A New Kind of Christianity, by Brian McLaren
Yes, my conservative readers, I did classify this book under "nonfiction". I found A New Kind of Christianity while looking at more Alister McGrath books at another British bookstore. My initial thought was a dismissive, "Oh, I can't believe they put Brian McLaren next to a theologian like Alister McGrath". Curious, I pulled it off the shelf, read the back, looked at a few chapters, then twenty minutes later decided to buy the book.
Before I started to read it, I analyzed my reflexive, distrustful reaction to the book. I imagine many of you would have had similar ones, something along the lines of: "As a Christian, I love Brian McLaren, but he is a dangerous false teacher and heretic who has forsaken the core tenets of the gospel and I need to be wary that he doesn't lead me or others astray." But I wonder: how many people thinking this have actually read anything McLaren has written, beyond a quick soundbite or quote being criticized? Not I, until I read A New Kind of Christianity.
McLaren is living proof of the fact that it's much easier to ask questions and tear down than to answer them and build up. Not that this book is overly critical or negative; just the opposite, it is consistently respectful and candid. He doesn't strike me as a wolf trying to trick and devour sheep but but a man who is acting according to his faith and convictions every bit as much as his conservative critics. He is genuinely concerned with what he sees as abuses of the faith, wrong attempts to build on the foundation laid by Christ, and how they are driving people away from Christianity by turning it into a caricature of the truth--just as I am. In his investigation on what has gone wrong with evangelical Christianity, he asks many of the same questions I do and have on this blog: questions about our view of God, our reading of the Bible, and our applying it as a community of faith. He divides the book into an exploration of 10 questions which he thinks deserve rethinking beyond the "orthodox" answers.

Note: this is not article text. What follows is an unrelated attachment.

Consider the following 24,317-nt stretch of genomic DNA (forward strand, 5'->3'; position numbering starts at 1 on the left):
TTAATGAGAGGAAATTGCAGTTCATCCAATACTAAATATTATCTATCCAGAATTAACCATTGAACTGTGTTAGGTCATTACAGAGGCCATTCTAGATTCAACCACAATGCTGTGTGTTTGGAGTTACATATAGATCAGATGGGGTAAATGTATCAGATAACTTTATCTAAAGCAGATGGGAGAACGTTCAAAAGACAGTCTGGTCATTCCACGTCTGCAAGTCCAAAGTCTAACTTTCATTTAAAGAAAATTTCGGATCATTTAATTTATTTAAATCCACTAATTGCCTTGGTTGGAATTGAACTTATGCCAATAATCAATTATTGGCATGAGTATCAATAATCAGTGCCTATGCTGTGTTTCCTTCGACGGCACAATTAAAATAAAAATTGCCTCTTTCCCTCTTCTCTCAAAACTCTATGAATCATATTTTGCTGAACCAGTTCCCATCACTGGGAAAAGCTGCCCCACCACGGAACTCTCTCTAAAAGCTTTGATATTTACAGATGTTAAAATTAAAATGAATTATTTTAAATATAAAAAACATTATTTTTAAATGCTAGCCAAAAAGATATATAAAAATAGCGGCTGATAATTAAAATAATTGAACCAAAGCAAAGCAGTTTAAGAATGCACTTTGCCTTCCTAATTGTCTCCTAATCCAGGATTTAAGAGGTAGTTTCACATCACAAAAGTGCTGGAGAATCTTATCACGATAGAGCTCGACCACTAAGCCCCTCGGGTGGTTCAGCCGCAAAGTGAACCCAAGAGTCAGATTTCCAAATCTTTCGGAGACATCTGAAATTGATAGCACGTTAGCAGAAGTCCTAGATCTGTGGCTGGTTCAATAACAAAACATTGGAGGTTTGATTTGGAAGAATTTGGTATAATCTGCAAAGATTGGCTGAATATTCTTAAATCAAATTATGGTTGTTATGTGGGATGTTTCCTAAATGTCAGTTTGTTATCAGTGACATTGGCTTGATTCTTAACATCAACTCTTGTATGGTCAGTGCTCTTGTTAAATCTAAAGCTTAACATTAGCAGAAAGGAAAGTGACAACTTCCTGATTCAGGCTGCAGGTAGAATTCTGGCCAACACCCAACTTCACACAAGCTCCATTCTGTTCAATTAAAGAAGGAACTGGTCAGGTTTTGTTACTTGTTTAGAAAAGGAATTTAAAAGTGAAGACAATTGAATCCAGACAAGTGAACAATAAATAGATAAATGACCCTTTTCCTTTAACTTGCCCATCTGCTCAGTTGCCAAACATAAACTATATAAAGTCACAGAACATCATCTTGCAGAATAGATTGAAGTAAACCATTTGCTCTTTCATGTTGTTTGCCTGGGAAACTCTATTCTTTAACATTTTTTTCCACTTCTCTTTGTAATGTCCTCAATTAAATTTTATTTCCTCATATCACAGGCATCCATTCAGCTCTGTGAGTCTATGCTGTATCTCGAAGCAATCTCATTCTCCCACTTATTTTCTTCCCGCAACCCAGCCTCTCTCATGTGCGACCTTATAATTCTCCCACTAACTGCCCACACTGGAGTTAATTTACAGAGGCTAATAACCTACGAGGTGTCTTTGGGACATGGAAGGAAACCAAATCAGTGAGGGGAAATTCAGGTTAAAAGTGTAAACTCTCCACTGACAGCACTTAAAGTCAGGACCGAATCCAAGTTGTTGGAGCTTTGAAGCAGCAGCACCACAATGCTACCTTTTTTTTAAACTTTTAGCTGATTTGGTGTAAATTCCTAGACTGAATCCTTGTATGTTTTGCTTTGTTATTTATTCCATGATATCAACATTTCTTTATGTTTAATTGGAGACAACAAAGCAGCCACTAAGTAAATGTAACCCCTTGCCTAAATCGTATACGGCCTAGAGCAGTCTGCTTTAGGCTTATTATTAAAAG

- What is the overarching story line of the Bible?
- How should the Bible be understood?
- Is God violent?
- Who is Jesus and why is He important?
- What is the Gospel?
- What do we do about the Church?
- Can we find a way to address human sexuality without fighting about it?
- Can we find a better way of viewing the future?
- How should followers of Jesus relate to people of other religions?
- What do we do now? (How do we translate our quest into action?)